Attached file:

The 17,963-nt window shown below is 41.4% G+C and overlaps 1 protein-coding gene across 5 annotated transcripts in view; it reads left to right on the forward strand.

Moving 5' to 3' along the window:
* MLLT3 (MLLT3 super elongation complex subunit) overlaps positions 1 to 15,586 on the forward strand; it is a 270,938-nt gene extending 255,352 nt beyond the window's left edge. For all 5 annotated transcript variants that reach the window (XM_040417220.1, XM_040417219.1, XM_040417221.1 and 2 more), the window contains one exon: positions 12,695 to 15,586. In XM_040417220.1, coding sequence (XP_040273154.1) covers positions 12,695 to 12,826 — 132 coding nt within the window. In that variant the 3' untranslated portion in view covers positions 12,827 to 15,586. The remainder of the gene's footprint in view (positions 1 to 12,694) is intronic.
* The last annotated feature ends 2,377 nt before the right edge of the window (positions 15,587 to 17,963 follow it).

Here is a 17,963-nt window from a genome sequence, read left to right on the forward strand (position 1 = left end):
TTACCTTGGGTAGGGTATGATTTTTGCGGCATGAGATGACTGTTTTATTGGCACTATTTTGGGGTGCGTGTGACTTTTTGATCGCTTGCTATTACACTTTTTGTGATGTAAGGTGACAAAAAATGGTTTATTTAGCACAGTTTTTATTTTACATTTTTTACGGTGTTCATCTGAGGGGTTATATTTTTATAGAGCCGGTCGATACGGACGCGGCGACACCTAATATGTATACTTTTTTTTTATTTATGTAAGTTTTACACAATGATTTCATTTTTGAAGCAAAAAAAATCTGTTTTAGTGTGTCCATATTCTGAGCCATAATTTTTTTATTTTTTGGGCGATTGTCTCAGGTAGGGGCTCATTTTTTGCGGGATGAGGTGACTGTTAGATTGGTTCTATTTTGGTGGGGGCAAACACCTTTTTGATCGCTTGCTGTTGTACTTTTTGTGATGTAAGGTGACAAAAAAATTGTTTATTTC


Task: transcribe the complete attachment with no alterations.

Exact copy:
The 17,963-nt window shown below is 41.4% G+C and overlaps 1 protein-coding gene across 5 annotated transcripts in view; it reads left to right on the forward strand.

Moving 5' to 3' along the window:
* MLLT3 (MLLT3 super elongation complex subunit) overlaps positions 1 to 15,586 on the forward strand; it is a 270,938-nt gene extending 255,352 nt beyond the window's left edge. For all 5 annotated transcript variants that reach the window (XM_040417220.1, XM_040417219.1, XM_040417221.1 and 2 more), the window contains one exon: positions 12,695 to 15,586. In XM_040417220.1, coding sequence (XP_040273154.1) covers positions 12,695 to 12,826 — 132 coding nt within the window. In that variant the 3' untranslated portion in view covers positions 12,827 to 15,586. The remainder of the gene's footprint in view (positions 1 to 12,694) is intronic.
* The last annotated feature ends 2,377 nt before the right edge of the window (positions 15,587 to 17,963 follow it).

Here is a 17,963-nt window from a genome sequence, read left to right on the forward strand (position 1 = left end):
TTACCTTGGGTAGGGTATGATTTTTGCGGCATGAGATGACTGTTTTATTGGCACTATTTTGGGGTGCGTGTGACTTTTTGATCGCTTGCTATTACACTTTTTGTGATGTAAGGTGACAAAAAATGGTTTATTTAGCACAGTTTTTATTTTACATTTTTTACGGTGTTCATCTGAGGGGTTATATTTTTATAGAGCCGGTCGATACGGACGCGGCGACACCTAATATGTATACTTTTTTTTTATTTATGTAAGTTTTACACAATGATTTCATTTTTGAAGCAAAAAAAATCTGTTTTAGTGTGTCCATATTCTGAGCCATAATTTTTTTATTTTTTGGGCGATTGTCTCAGGTAGGGGCTCATTTTTTGCGGGATGAGGTGACTGTTAGATTGGTTCTATTTTGGTGGGGGCAAACACCTTTTTGATCGCTTGCTGTTGTACTTTTTGTGATGTAAGGTGACAAAAAAATTGTTTATTTC